Douglaston arson victims speak out

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For three years, one Douglaston woman has had to scour garage sales to find items that resembled lost family mementos and flip through borrowed pictures of her children as infants.

The tangible history of her life with her husband, son and daughter was destroyed May 30, 1998 when six teens spent that particular Saturday night targeting and then blowing up the family’s 71st Avenue co-op.

“The biggest thing for me was just getting pictures back,” the woman said as she flipped through a pile of family photographs given to her after the fire by relatives and friends. “Or if I see something that we once had, I have to buy it.”

The family, whose names are being withheld by the TimesLedger, chose to speak out about their ordeal this week after the six teens pleaded guilty last month to charges of attempted arson.

The guilty pleas brought an uneasy end to a three-year ordeal that left the family homeless, debt-ridden and bewildered as to why they were singled out in the first place.

“We spent six months without a home,” the woman said of the period after the explosion during which the family of four rented a one-bedroom co-op in their development while their home was being rebuilt. The family has lived in Douglaston for nearly 20 years, she said.

The family had spent the day of the explosion at a bar mitzvah, the mother said. Later that night her husband and daughter stayed home while she went to pick up her teenage son, who was out with friends.

During the 10 minutes it took her to retrieve her son, pick up some fast food for dinner and head back home, her home was blown up.

“The only good thing was that they didn’t die,” the woman said of her husband and daughter, who were home at the time of the explosion and who escaped with the help of an alert neighbor. “There really was nothing left - no clothes, no place to sleep. Every little thing you could think of was gone.”

Beginning in August Audrey Maroti, 20, Demetrios Cherpelis, 20, and Paul Nardozi, 24, of Little Neck along with Constantin Kalloudis, 19, and Leonard Stein, 20, of Douglaston and Angel Dancuart, 21, of Bayside are to be sentenced on charges of attempted arson for the crime in which the teens placed an M-80 taped to an aerosol can on the window ledge of the apartment. The six pleaded guilty on July 18.

According to the complaint filed in Queens County Criminal Court at the time of their arrest in May 2001, the six said they eventually chose the 71st Avenue home because one of the residents was gay.

The mother, who said her son was dating a popular female classmate at the time of the incident, said there was no reason for the teens’ actions.

“Even if he was gay — did he do anything to them? Why would you do that?” she said. “There’s got to be some reason — people just don’t burn down people’s homes.”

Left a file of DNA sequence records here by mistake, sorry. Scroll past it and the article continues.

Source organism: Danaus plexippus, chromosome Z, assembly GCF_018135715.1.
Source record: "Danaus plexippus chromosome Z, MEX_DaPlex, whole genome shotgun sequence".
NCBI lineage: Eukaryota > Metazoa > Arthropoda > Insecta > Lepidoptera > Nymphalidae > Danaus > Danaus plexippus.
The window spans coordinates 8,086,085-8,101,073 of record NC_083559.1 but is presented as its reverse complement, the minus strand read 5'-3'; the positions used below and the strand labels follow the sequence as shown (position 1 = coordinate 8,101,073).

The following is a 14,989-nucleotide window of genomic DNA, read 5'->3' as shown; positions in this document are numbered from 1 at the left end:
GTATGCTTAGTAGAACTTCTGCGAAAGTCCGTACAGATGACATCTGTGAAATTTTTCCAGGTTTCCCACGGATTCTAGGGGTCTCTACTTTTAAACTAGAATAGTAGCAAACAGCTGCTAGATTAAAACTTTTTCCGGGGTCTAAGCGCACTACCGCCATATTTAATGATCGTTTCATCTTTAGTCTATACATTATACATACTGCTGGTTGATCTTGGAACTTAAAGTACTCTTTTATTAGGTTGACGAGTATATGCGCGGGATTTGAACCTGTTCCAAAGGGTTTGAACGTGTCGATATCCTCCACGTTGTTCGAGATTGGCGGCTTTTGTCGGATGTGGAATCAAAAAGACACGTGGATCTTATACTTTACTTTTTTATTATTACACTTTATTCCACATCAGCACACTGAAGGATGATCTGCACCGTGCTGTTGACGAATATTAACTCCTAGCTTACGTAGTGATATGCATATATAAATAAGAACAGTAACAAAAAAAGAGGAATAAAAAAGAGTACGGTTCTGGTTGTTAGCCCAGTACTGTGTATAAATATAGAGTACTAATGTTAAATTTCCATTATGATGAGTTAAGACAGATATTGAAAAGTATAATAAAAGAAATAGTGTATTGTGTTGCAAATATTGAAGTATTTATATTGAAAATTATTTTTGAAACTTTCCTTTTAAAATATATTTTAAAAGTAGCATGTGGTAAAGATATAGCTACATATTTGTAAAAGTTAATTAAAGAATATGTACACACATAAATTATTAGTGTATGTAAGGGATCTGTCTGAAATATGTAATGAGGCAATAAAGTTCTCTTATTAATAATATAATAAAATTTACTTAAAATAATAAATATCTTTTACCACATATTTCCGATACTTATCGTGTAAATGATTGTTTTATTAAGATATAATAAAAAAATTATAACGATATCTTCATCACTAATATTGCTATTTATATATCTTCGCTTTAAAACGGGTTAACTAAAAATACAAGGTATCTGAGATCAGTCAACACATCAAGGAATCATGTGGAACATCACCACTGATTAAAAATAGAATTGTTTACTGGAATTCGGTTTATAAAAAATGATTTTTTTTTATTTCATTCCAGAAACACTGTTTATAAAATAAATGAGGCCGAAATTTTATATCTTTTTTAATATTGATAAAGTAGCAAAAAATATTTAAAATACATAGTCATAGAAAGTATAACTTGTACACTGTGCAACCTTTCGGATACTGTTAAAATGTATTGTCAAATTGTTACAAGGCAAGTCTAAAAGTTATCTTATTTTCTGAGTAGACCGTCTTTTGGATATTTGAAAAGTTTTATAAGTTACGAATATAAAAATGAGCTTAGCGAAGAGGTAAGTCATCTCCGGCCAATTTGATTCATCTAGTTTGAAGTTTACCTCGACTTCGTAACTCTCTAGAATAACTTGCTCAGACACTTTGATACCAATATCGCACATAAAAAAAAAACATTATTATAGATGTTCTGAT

The explosion and resulting fire decimated the front of the home, she said, leaving nothing salvageable in the daughter’s bedroom or the kitchen and making the home unlivable.

Looking around the now immaculate, comfortable-looking front room where the explosive went off, the woman said “there wasn’t a stud here that wasn’t replaced.”

The rebuilding period was difficult for the family, who had to bear the physical, financial and emotional scars of the incident, according to the woman. She credited neighbors, friends, the congregation of Temple Beth Sholom in Flushing and the efforts of the Samuel Field Y in Little Neck for helping the family survive with donated food, clothes and household items.

“As a parent, how do I protect my children? How could I be a provider?” she said. “How do I tell them not to be angry?”

According to the Queens district attorney’s office, five of the six defendants could face jail sentences of two years or less when they are back in court later this month and in early September.

Dancuart may be sentenced to two to seven years in jail, a DA spokeswoman said, because he was the one who lit the explosive.

The sentences, as well as the $125,000 in total restitution the victims will be forced to pay, are part of a plea deal worked out with the DA’s office, the spokeswoman said.

The Douglaston family said they have already used available financial resources — retirement accounts, their children’s college funds, life insurance policies — just to pay bills incurred in the explosion.

“We’ve already used everything for the future,” the Douglaston woman said. “$125,000 probably sounds like a pretty good deal, but it will barely pay off our debt.”

Reach reporter Kathianne Boniello by e-mail at or call 229-0300, Ext. 146.

Posted 7:16 pm, October 10, 2011
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